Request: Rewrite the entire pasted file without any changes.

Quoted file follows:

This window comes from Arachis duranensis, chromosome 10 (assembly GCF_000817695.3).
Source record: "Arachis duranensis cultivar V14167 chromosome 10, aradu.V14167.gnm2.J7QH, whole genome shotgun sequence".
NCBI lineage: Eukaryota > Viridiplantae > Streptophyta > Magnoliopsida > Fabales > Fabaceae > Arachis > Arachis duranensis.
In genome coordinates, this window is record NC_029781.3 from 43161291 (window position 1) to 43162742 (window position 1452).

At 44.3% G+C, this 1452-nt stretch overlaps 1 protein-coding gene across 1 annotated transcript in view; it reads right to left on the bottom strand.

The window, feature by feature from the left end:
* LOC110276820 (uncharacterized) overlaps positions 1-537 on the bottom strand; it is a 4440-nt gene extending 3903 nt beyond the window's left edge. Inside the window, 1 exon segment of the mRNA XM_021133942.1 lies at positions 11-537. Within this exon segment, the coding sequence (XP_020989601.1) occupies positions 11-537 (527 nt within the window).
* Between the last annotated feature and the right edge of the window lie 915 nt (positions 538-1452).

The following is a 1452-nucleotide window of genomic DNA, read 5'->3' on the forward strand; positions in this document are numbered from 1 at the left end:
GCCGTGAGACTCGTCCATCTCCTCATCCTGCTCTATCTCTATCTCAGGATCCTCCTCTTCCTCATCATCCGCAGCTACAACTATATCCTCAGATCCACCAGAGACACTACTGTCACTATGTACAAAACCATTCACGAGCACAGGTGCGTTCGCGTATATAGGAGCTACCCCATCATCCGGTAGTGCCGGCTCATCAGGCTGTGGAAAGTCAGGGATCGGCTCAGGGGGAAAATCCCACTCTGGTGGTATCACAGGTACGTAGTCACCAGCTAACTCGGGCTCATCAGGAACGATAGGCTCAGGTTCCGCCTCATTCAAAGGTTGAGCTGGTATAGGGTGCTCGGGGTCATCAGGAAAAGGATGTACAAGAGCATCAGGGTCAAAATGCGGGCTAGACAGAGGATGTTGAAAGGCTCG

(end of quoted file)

This window comes from Arachis duranensis, chromosome 10 (assembly GCF_000817695.3).
Source record: "Arachis duranensis cultivar V14167 chromosome 10, aradu.V14167.gnm2.J7QH, whole genome shotgun sequence".
NCBI lineage: Eukaryota > Viridiplantae > Streptophyta > Magnoliopsida > Fabales > Fabaceae > Arachis > Arachis duranensis.
In genome coordinates, this window is record NC_029781.3 from 43161291 (window position 1) to 43162742 (window position 1452).

At 44.3% G+C, this 1452-nt stretch overlaps 1 protein-coding gene across 1 annotated transcript in view; it reads right to left on the bottom strand.

The window, feature by feature from the left end:
* LOC110276820 (uncharacterized) overlaps positions 1-537 on the bottom strand; it is a 4440-nt gene extending 3903 nt beyond the window's left edge. Inside the window, 1 exon segment of the mRNA XM_021133942.1 lies at positions 11-537. Within this exon segment, the coding sequence (XP_020989601.1) occupies positions 11-537 (527 nt within the window).
* Between the last annotated feature and the right edge of the window lie 915 nt (positions 538-1452).

The following is a 1452-nucleotide window of genomic DNA, read 5'->3' on the forward strand; positions in this document are numbered from 1 at the left end:
GCCGTGAGACTCGTCCATCTCCTCATCCTGCTCTATCTCTATCTCAGGATCCTCCTCTTCCTCATCATCCGCAGCTACAACTATATCCTCAGATCCACCAGAGACACTACTGTCACTATGTACAAAACCATTCACGAGCACAGGTGCGTTCGCGTATATAGGAGCTACCCCATCATCCGGTAGTGCCGGCTCATCAGGCTGTGGAAAGTCAGGGATCGGCTCAGGGGGAAAATCCCACTCTGGTGGTATCACAGGTACGTAGTCACCAGCTAACTCGGGCTCATCAGGAACGATAGGCTCAGGTTCCGCCTCATTCAAAGGTTGAGCTGGTATAGGGTGCTCGGGGTCATCAGGAAAAGGATGTACAAGAGCATCAGGGTCAAAATGCGGGCTAGACAGAGGATGTTGAAAGGCTCG